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Behind Those 'Extended Auto Warranties' Robocalls

MARY LOUISE KELLY, HOST:

OK, have you gotten one of these calls lately?

(SOUNDBITE OF ARCHIVED RECORDING)

SUSIE: Hi, this is Susie (ph) calling with the vehicle service department.

KELLY: If it seems like Susie is calling you all the time, that's because she is. The Federal Communications Commission says that for the past year, calls like this are the No. 1 robocall. Amanda Aronczyk of our Planet Money podcast looked into where these calls and the companies behind them came from.

AMANDA ARONCZYK, BYLINE: Robocalls about your car's warranty actually started with companies that were doing a real thing. And the biggest and baddest of these companies started back in 2001.

(SOUNDBITE OF ADVERTISEMENT)

UNIDENTIFIED VOICE ACTOR: Stay tuned to learn how you can save thousands of dollars on car repairs with an extended warranty from US Fidelis.

ARONCZYK: For a monthly fee, they promised to cover your car bumper to bumper. Technically, by the way, they weren't even selling warranties because only the manufacturer of a product can sell a warranty.

(SOUNDBITE OF ARCHIVED NPR BROADCAST)

DAVE WARFIELD: These guys did many things, but they didn't manufacture cars.

ARONCZYK: Dave Warfield is a lawyer who did a lot of work on a US Fidelis case. He says what US Fidelis was selling were vehicle service contracts.

(SOUNDBITE OF ARCHIVED NPR BROADCAST)

WARFIELD: The contracts that they issued were completely legal. They were just marketed in a very deceptive way. And at the end of the day, they didn't cover a whole lot.

ARONCZYK: Let's say you bought one of these contracts. You take your car to the shop. You think you have coverage, but somewhere buried in the fine print is a clause that exempts US Fidelis from paying for that repair. So you decide this is lousy coverage, and you try to cancel it.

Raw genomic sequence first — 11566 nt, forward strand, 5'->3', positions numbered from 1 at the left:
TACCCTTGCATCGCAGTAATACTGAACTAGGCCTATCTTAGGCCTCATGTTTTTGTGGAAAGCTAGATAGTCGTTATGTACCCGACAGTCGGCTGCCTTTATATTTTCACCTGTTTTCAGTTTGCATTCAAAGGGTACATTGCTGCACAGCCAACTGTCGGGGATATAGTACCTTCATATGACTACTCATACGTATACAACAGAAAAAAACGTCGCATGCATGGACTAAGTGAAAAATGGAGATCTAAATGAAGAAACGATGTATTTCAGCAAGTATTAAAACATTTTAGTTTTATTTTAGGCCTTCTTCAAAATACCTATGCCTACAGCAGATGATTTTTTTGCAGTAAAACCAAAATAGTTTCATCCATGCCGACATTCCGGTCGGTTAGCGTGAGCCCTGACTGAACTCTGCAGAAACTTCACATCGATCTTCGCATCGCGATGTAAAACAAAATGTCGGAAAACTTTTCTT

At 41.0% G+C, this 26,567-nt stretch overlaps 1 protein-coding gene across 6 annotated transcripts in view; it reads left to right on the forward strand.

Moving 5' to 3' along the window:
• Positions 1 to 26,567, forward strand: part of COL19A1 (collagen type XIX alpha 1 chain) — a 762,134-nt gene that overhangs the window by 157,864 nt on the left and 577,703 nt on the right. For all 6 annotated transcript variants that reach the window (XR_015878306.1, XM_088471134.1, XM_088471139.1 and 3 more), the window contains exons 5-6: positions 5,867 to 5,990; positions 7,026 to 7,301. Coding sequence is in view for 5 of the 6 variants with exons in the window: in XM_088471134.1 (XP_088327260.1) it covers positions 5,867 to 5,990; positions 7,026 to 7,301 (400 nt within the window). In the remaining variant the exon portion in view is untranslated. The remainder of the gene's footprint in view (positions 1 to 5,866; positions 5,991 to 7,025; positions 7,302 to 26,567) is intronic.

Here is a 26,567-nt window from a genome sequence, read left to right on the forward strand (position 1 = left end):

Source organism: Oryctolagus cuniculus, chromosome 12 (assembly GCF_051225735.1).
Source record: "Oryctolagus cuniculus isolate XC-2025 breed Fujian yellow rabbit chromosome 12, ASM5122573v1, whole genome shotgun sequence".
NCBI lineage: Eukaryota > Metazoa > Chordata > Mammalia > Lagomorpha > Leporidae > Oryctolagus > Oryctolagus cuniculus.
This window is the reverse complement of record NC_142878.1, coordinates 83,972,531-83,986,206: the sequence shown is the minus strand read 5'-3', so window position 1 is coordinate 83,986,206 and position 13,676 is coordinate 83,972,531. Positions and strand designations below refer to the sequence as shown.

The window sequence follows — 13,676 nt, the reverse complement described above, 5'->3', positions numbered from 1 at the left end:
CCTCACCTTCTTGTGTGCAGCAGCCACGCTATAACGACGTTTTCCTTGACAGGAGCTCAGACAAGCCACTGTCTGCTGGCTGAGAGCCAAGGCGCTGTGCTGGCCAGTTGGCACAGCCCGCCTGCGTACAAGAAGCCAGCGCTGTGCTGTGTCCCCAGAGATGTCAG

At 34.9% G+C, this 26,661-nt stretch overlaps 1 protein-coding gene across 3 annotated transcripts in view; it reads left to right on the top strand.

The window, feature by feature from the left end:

(SOUNDBITE OF ARCHIVED NPR BROADCAST)

WARFIELD: They had a routine where you would have to talk to several people to cancel. And after the sixth or seventh person, then they purposely cut off the call and made you come back again.

ARONCZYK: They did everything they could to keep customers from canceling their contracts. For a while, US Fidelis was doing very well. One of the owners spent $26 million building a mansion with a bowling alley and all these secret rooms and this weird walkthrough shower that was kind of like a car wash for your body.

(SOUNDBITE OF ARCHIVED NPR BROADCAST)

WARFIELD: I remember the leather floors in the library.

ARONCZYK: I have so many questions about just the leather floors (laughter).

WARFIELD: Right. So here's a fun fact. Leather floors scuff. So it really wasn't that good of an idea, as it turns out (laughter).

ARONCZYK: But by around 2007, 2008, there were more and more customer complaints and, even though it was hard to do, more and more canceled contracts. So US Fidelis decided on a new way to promote the business - robocalls.

(SOUNDBITE OF ARCHIVED NPR BROADCAST)

WARFIELD: They did, by one estimate, a billion robocalls.

ARONCZYK: A billion robocalls in just 10 months. There were so many complaints that over 40 states went after them. US Fidelis was banned from robocalling. And that, plus a ton of negative press, effectively killed the business. And a few months later, US Fidelis went bankrupt.

And that was the end of robocalls about extended auto warranties. Oh, wait.

(SOUNDBITE OF MONTAGE)

AUTOMATED VOICE #1: Press one now if you wish to extend your...

AUTOMATED VOICE #2: If you are interested in renewing your auto warranty now...

AUTOMATED VOICE #3: Press two to define coverage on your vehicle and be added to our do not call list.

ARONCZYK: It's been 10 years since US Fidelis went bankrupt, and now these auto warranty calls are back with a vengeance. But unlike with US Fidelis, many of these calls do not name the company calling you. So while the federal government tries to figure out who exactly is calling, you will continue to be robocalled and asked about your car's extended warranty. Amanda Aronczyk, NPR News.

(SOUNDBITE OF MUSIC) Transcript provided by NPR, Copyright NPR.

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